What’s next for NJ’s sweeping plastic bag ban?

Bill gets a vote, but it calls for eliminating paper bags and more. Even supporters say they might back away
Credit: Great Beyond via Creative Commons CC BY-NC-SA
Approval by a key Assembly committee Thursday was seen as a victory by environmental advocates, but it might be short-lived.

A key committee approved a bill to ban single-use carryout plastic and paper bags, as well as other plastics, but now even some of its supporters acknowledged their backing could end without major changes in the legislation.

The measure, a top legislative priority of most New Jersey environmental organizations for the past few years, won approval Thursday from the Assembly Appropriations Committee — seen as a victory by environmental advocates who have pushed for the legislation for the past few years.

The victory might be short-lived, however,  given that there seemed to be widespread opposition from both Republicans and Democrats over a provision in the bill to ban single-use paper bags, as well as polystyrene-foam food containers.

The legislation (A-1978) was amended and merged with a Senate version (S-864), a step that means, if approved by the full Assembly, it needs to go back to the Senate for concurrence.

Bill not in the bag

Proponents seemed to recognize there is still a lot of work to do.

“It’s the strongest bill in the country, but it’s not going to happen overnight,’’ said Doug O’Malley, director of Environment New Jersey. “It’s a big step forward, but there’s a lot of work to do.’’

The legislation initially was vehemently opposed by many business interests, but the wide support for banning single-use plastic bags both nationwide and among many communities had diminished some opposition partly due to the proliferation of cities and towns adopting their own, often different, kinds of bans. Businesses prefer a single statewide law, rather than a mishmash of different local laws.

From foe to friend of bill

The New Jersey Food Council, a foe of earlier versions of the bill, now backs a total ban on both single-use plastic and paper bags, said Linda Doherty, president and CEO, although the group won a small technical amendment by the committee. The amendment is expected to be adopted, a change that will mean the bill, if approved by the Assembly will have to go back to the Senate for concurrence.

In New Jersey, more than 130 municipalities have adopted bans, according to Jennifer Coffey, executive director of the Association of New Jersey Environmental Commissions. At least eight states, beginning with California in 2014, have adopted statewide bans, according to the National Conference of State Legislatures.

“We think this is the right move at the right time,’’ Coffey said, “It demonstrates people understand this issue and they want action from their legislators.’’

Besides banning single-use carryout plastic and paper bags, the bill also would ban polystyrene foam food-service products and limit the use of single-use plastic straws.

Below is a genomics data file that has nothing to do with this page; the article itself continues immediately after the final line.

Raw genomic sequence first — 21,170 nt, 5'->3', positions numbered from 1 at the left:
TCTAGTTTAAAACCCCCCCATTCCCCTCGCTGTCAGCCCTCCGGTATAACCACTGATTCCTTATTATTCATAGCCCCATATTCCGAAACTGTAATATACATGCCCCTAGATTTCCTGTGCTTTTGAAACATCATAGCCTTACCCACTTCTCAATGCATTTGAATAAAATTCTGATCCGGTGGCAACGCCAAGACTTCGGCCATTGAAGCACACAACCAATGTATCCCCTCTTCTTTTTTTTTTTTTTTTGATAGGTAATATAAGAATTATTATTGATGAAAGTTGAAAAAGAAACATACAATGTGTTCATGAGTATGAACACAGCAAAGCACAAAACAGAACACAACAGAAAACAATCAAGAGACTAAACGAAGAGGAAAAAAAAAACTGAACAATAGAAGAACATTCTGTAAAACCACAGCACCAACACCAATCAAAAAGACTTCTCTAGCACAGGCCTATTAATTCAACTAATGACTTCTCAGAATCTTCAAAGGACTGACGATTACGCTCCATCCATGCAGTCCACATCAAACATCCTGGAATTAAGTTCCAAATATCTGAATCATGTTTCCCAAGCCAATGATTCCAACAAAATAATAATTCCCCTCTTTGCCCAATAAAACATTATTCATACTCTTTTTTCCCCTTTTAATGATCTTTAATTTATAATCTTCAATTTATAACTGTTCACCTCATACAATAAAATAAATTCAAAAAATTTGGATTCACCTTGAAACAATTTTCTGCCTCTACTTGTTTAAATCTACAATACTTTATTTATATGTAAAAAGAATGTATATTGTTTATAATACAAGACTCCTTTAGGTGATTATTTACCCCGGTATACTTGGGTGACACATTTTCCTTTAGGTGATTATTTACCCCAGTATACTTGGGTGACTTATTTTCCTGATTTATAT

Paper ban draws critics

The ban on single-use paper bags, the first such prohibition in the country, stirred the most opposition in committee, followed by the ban on polystyrene foam food-service containers.

“Paper bags don’t belong in this bill,’’ said Matt Wells, a senior regional manager at Westrock Co., a manufacturer of paper and packaging products, who called the ban a fundamentally flawed public policy.

Others from the paper industry agreed. “This is not what the public wants,’’ said Abigail Sztein of the American Forest and Paper Association.

The ban on polystyrene is opposed by the Chemistry Industry Council of New Jersey, which contends the foam containers are safer than alternatives, can be recycled and are cheaper.

“I don’t know why we are doing this,’’ said Dennis Hart, executive director of the council. He said polystyrene uses less water than alternatives, uses less energy and is recyclable. Roughly 25% of restaurants, according to some projections, will not survive restrictions imposed by the pandemic. “Then you get these tremendous costs added on, I don’t get it.’’

But Cindy Zipf of Clean Ocean Action said plastic pollution represents a huge part of marine pollution; plastics in the ocean harm millions of forms of marine life.

In a fiscal note released by the Office of Legislative Services last week, the ban would impose additional costs on both local and state governments, primarily from the ban on polystyrene-foam food containers at food service businesses at school cafeterias, hospitals and prisons.

For example, the state Department of Corrections could incur roughly $1.3 million in annual expenses in switching to alternatives, according to the OLS fiscal estimate. The bill also would cost $800,000 annually to the state Department of Environmental Protection for administering the program.

Advocates hope the bill lands on the governor’s desk by the end of the month.

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